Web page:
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Oct. 4 (Bloomberg) -- Greece will shut airports for a full day for the first time this year as the union representing at least 400,000 state workers plans a 24-hour strike to protest austerity measures aimed at winning European Union rescue funds.
The country’s largest public-sector union, known as ADEDY, called the strike for tomorrow to protest the government’s 6.6 billion euros ($8.7 billion) plan to put 30,000 public workers on reduced pay, raise property taxes and cut pensions and wages. The workers will either retire early or eventually be fired.
The strike, which will force cancellation of flights into and out of the Athens International Airport and school closures, comes after European leaders delayed a decision to release the next 8 billion-euro loan installment in a 110 billion euro bailout until after Oct. 13 as Greece struggles to avert default. The economy contracted 4.5 percent in 2010 and will shrink 5.5 percent this year, Finance Ministry forecasts show.
“We have workers who have had their wages cut by 40 percent and with the new measures it will surpass 50 percent,” ADEDY Chairman Costas Tsikrikas said by phone from Athens. “These measures, and all the measures that have been passed so far, are putting the heaviest weight on workers and pensioners, not on those who earn the most and have sent their money outside Greece to foreign banks.”
Finance Minister Evangelos Venizelos said today that Greece is and will remain a member of the euro area and that there was no discussion of a default at a meeting of regional finance ministers yesterday.
“There is no need for additional measures as long as we are all consistent and organized,” Venizelos said. “If the government mechanisms don’t work, then obviously we may have problems achieving the real goal.”
Greece’s 10-year bonds fell today, pushing the yield up to 23.1 percent from 22.6 percent yesterday, according to generic pricing for euro-denominated government securities. The yield has climbed from 16.4 percent on July 21. Greek stocks fell the most since May 2010, as the ASE Index lost 6.3 percent and National Bank of Greece SA dropped 14 percent. Global stocks and commodities retreated as European leaders signaled they may renegotiate terms of Greece’s bailout. The euro has lost about 8 percent since the end of August.
Greece’s government, which employs about 750,000, predicts the nation’s debt load will reach 356.5 billion euros in 2011, or the equivalent of 161.8 percent of gross domestic product, the highest in the European Union and three times the ratio of Poland. Greece’s average unemployment rate is expected to climb to 16.4 percent next year from 15.2 percent in 2011, more than double Germany’s rate, according to ministry forecasts.
Protests at Ministries
State workers staged protests at government buildings in Athens today, including the finance, education, health and culture ministries, in opposition to the government plans, according to an e-mailed statement from ADEDY. Protests also took place at hospitals, schools and city buildings across Greece and demonstrations are planned for tomorrow in central Athens, the statement said.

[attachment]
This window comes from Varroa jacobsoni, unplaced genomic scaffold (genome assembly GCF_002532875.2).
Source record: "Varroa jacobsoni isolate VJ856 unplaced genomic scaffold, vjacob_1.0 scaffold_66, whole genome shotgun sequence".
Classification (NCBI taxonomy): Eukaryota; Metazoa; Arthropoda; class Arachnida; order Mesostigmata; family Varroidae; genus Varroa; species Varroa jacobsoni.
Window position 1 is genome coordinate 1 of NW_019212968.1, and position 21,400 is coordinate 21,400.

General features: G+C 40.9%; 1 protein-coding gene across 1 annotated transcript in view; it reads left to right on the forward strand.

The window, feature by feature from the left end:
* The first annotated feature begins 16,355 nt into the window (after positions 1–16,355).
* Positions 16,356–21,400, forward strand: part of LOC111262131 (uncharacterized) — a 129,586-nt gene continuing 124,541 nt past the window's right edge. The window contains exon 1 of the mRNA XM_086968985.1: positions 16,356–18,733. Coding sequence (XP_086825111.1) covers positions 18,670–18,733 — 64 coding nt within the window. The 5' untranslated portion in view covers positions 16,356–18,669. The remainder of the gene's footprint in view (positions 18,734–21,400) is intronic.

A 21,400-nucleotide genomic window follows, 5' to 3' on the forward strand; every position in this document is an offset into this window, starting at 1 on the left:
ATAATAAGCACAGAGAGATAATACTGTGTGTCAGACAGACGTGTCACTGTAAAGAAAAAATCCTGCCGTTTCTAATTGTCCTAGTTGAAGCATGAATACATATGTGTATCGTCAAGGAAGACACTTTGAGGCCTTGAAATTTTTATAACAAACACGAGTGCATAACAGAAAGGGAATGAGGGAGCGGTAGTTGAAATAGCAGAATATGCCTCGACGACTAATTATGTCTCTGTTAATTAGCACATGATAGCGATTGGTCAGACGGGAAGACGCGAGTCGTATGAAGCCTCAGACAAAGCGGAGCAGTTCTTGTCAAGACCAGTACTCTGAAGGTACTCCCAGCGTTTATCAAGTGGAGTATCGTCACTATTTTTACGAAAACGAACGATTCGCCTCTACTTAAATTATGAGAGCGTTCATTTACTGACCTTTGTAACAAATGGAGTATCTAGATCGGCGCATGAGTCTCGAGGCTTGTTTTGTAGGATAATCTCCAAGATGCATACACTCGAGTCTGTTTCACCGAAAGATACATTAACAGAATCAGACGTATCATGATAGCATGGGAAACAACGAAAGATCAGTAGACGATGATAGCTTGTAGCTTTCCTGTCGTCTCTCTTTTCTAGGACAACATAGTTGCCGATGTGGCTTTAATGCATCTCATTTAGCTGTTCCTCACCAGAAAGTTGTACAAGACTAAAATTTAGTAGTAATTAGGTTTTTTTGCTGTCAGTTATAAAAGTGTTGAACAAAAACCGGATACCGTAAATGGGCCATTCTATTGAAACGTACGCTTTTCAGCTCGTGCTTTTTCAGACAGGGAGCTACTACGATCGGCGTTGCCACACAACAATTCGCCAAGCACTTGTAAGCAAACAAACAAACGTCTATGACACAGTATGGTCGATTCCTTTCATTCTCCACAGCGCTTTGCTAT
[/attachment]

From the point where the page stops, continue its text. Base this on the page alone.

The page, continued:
Air traffic controllers and employees at the Hellenic Civil Aviation Authority will cease work for 24 hours tomorrow, the first all-day work stoppage for aviation workers this year.
Aegean Airlines SA canceled all its flights tomorrow and Olympic Air canceled 89 flights, according to an e-mailed statement from both Athens-based carriers. Schools also will close.
The General Confederation of Labor, or GSEE, the country’s largest private sector union that represents workers at state- run companies and utilities, also will participate in tomorrow’s strike. The two unions have called a general strike for Oct. 19.
Employees at Hellenic Railways Organization, Greece’s state-run rail company, and the suburban rail network surrounding Athens will also take part. Dockworkers, journalists, health-care and municipal workers plan to join the strike.
Public transit employees will operate tomorrow in order to help carry protesters to central Athens for midday demonstrations and marches to parliament. Transit employees have held a series of 24-hour strikes and work stoppages since Sept. 2 to protest involuntary transfers and wage cuts that were part of an overhaul of the public transit industry adopted last year by Greece’s parliament.
After inspectors from the International Monetary Fund and EU halted a review on Sept. 1, Venizelos introduced measures to plug the budget gap for 2011, including a new property tax approved by parliament on Sept. 27 and further cuts to pensions and wages for state workers.
Europe’s financial leaders are fighting on multiple fronts, trying to repair Greece’s economy while insulating Italy and Spain and shoring up banks that the IMF says face as much as 300 billion euros in credit risks.
Finance ministers are considering reshaping the July deal that foresaw investors contributing 50 billion euros to a 159 billion-euro rescue. That private sector involvement, or PSI, includes debt exchanges and rollovers, targeting bondholder losses of 21 percent.
--Editors: Laura Zelenko, Maria Petrakis.
To contact the reporters on this story: Tom Stoukas in Athens at email@example.com;
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